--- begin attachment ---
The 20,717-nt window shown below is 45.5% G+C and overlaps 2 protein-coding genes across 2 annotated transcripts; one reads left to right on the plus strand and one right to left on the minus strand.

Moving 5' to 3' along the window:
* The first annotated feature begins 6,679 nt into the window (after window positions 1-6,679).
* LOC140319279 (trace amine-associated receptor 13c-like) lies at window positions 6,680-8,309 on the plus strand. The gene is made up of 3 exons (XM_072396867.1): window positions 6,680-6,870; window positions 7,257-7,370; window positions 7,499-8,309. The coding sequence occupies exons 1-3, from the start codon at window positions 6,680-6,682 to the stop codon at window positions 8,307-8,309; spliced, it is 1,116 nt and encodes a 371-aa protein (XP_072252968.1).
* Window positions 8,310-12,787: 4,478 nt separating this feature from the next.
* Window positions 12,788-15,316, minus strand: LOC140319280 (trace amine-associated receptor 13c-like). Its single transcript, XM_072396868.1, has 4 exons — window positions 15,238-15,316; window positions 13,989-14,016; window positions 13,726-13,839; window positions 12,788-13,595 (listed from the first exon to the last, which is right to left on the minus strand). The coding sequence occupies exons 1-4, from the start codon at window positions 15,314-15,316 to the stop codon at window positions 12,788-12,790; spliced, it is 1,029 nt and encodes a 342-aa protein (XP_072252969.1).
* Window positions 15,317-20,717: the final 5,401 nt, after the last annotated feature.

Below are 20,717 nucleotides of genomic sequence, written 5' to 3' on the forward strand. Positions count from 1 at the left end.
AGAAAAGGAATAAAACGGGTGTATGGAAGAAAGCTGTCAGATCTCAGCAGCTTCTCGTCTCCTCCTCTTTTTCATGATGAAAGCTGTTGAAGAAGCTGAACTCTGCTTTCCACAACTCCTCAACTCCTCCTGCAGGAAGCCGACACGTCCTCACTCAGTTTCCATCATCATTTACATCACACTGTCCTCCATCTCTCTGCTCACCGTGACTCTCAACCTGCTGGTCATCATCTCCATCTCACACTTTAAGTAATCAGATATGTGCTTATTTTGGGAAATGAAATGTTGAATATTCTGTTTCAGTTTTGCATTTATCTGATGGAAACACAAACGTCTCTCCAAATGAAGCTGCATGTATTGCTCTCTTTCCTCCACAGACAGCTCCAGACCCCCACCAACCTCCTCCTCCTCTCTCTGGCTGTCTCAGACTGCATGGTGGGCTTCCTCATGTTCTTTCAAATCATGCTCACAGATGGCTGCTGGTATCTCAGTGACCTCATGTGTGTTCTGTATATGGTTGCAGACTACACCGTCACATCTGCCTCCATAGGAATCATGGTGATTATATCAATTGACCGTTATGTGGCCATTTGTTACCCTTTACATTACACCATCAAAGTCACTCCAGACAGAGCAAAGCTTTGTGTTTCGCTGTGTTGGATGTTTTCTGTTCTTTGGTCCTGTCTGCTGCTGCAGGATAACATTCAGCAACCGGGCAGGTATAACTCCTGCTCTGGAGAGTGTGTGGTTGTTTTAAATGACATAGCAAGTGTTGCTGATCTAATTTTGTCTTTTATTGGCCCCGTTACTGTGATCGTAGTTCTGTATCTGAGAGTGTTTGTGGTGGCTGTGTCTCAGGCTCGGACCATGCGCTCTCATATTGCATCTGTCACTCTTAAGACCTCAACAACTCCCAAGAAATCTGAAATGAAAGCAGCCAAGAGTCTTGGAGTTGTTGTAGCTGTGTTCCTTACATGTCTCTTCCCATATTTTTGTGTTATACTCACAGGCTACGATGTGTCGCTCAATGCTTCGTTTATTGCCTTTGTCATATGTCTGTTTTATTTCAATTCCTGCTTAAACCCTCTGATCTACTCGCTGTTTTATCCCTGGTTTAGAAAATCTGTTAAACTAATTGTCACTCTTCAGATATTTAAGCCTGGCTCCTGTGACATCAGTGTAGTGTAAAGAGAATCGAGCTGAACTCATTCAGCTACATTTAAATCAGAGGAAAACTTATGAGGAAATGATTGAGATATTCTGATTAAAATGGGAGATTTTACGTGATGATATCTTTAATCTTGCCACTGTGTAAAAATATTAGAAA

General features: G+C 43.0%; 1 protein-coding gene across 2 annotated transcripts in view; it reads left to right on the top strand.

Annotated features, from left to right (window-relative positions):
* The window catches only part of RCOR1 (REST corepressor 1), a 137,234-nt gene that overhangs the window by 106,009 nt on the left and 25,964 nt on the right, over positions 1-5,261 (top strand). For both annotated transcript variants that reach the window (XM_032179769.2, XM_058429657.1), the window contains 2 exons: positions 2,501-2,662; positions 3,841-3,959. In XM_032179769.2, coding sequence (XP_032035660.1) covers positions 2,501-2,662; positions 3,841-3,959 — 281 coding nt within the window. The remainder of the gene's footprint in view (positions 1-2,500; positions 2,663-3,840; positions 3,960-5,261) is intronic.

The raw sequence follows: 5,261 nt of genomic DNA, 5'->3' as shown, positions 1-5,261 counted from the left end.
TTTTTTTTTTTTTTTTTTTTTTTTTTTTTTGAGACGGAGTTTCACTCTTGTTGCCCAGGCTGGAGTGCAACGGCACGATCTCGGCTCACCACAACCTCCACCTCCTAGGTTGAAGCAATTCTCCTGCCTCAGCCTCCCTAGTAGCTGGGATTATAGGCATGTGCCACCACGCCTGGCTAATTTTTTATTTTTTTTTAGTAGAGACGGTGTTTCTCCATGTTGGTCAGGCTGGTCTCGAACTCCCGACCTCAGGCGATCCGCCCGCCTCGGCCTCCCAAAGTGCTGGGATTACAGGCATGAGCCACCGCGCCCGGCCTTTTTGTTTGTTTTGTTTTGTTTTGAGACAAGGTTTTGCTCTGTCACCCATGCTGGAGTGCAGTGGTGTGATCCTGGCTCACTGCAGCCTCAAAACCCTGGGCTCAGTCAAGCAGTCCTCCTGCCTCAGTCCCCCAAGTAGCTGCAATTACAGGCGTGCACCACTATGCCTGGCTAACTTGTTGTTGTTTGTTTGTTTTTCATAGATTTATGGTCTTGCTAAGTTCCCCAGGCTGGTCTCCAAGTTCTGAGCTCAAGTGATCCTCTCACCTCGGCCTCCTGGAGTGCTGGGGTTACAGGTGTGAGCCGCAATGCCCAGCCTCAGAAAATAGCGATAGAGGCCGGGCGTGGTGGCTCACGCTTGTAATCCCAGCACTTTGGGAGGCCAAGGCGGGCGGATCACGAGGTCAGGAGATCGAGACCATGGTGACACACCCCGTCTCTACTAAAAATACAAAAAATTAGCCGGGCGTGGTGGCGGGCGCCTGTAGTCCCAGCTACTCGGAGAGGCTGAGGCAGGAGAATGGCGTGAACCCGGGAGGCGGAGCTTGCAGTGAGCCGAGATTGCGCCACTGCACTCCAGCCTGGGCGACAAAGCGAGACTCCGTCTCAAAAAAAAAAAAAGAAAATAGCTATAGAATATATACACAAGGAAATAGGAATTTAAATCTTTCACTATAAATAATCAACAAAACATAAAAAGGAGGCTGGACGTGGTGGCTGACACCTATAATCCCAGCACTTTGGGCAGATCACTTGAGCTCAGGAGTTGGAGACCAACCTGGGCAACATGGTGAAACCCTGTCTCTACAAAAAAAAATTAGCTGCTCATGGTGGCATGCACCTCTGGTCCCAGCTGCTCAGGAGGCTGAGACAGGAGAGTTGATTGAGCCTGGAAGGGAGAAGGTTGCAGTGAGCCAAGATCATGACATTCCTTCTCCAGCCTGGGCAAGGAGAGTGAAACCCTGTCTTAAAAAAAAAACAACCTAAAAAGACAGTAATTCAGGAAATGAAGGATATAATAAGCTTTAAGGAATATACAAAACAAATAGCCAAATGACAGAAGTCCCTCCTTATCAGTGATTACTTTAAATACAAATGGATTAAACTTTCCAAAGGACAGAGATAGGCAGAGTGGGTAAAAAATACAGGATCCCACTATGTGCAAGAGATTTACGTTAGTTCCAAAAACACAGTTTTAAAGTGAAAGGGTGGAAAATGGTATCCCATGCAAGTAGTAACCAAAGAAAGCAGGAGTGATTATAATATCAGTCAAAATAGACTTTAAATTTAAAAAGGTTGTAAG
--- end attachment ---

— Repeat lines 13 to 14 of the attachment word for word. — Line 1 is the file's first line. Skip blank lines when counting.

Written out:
The raw sequence follows: 5,261 nt of genomic DNA, 5'->3' as shown, positions 1-5,261 counted from the left end.
TTTTTTTTTTTTTTTTTTTTTTTTTTTTTTGAGACGGAGTTTCACTCTTGTTGCCCAGGCTGGAGTGCAACGGCACGATCTCGGCTCACCACAACCTCCACCTCCTAGGTTGAAGCAATTCTCCTGCCTCAGCCTCCCTAGTAGCTGGGATTATAGGCATGTGCCACCACGCCTGGCTAATTTTTTATTTTTTTTTAGTAGAGACGGTGTTTCTCCATGTTGGTCAGGCTGGTCTCGAACTCCCGACCTCAGGCGATCCGCCCGCCTCGGCCTCCCAAAGTGCTGGGATTACAGGCATGAGCCACCGCGCCCGGCCTTTTTGTTTGTTTTGTTTTGTTTTGAGACAAGGTTTTGCTCTGTCACCCATGCTGGAGTGCAGTGGTGTGATCCTGGCTCACTGCAGCCTCAAAACCCTGGGCTCAGTCAAGCAGTCCTCCTGCCTCAGTCCCCCAAGTAGCTGCAATTACAGGCGTGCACCACTATGCCTGGCTAACTTGTTGTTGTTTGTTTGTTTTTCATAGATTTATGGTCTTGCTAAGTTCCCCAGGCTGGTCTCCAAGTTCTGAGCTCAAGTGATCCTCTCACCTCGGCCTCCTGGAGTGCTGGGGTTACAGGTGTGAGCCGCAATGCCCAGCCTCAGAAAATAGCGATAGAGGCCGGGCGTGGTGGCTCACGCTTGTAATCCCAGCACTTTGGGAGGCCAAGGCGGGCGGATCACGAGGTCAGGAGATCGAGACCATGGTGACACACCCCGTCTCTACTAAAAATACAAAAAATTAGCCGGGCGTGGTGGCGGGCGCCTGTAGTCCCAGCTACTCGGAGAGGCTGAGGCAGGAGAATGGCGTGAACCCGGGAGGCGGAGCTTGCAGTGAGCCGAGATTGCGCCACTGCACTCCAGCCTGGGCGACAAAGCGAGACTCCGTCTCAAAAAAAAAAAAAGAAAATAGCTATAGAATATATACACAAGGAAATAGGAATTTAAATCTTTCACTATAAATAATCAACAAAACATAAAAAGGAGGCTGGACGTGGTGGCTGACACCTATAATCCCAGCACTTTGGGCAGATCACTTGAGCTCAGGAGTTGGAGACCAACCTGGGCAACATGGTGAAACCCTGTCTCTACAAAAAAAAATTAGCTGCTCATGGTGGCATGCACCTCTGGTCCCAGCTGCTCAGGAGGCTGAGACAGGAGAGTTGATTGAGCCTGGAAGGGAGAAGGTTGCAGTGAGCCAAGATCATGACATTCCTTCTCCAGCCTGGGCAAGGAGAGTGAAACCCTGTCTTAAAAAAAAAACAACCTAAAAAGACAGTAATTCAGGAAATGAAGGATATAATAAGCTTTAAGGAATATACAAAACAAATAGCCAAATGACAGAAGTCCCTCCTTATCAGTGATTACTTTAAATACAAATGGATTAAACTTTCCAAAGGACAGAGATAGGCAGAGTGGGTAAAAAATACAGGATCCCACTATGTGCAAGAGATTTACGTTAGTTCCAAAAACACAGTTTTAAAGTGAAAGGGTGGAAAATGGTATCCCATGCAAGTAGTAACCAAAGAAAGCAGGAGTGATTATAATATCAGTCAAAATAGACTTTAAATTTAAAAAGGTTGTAAG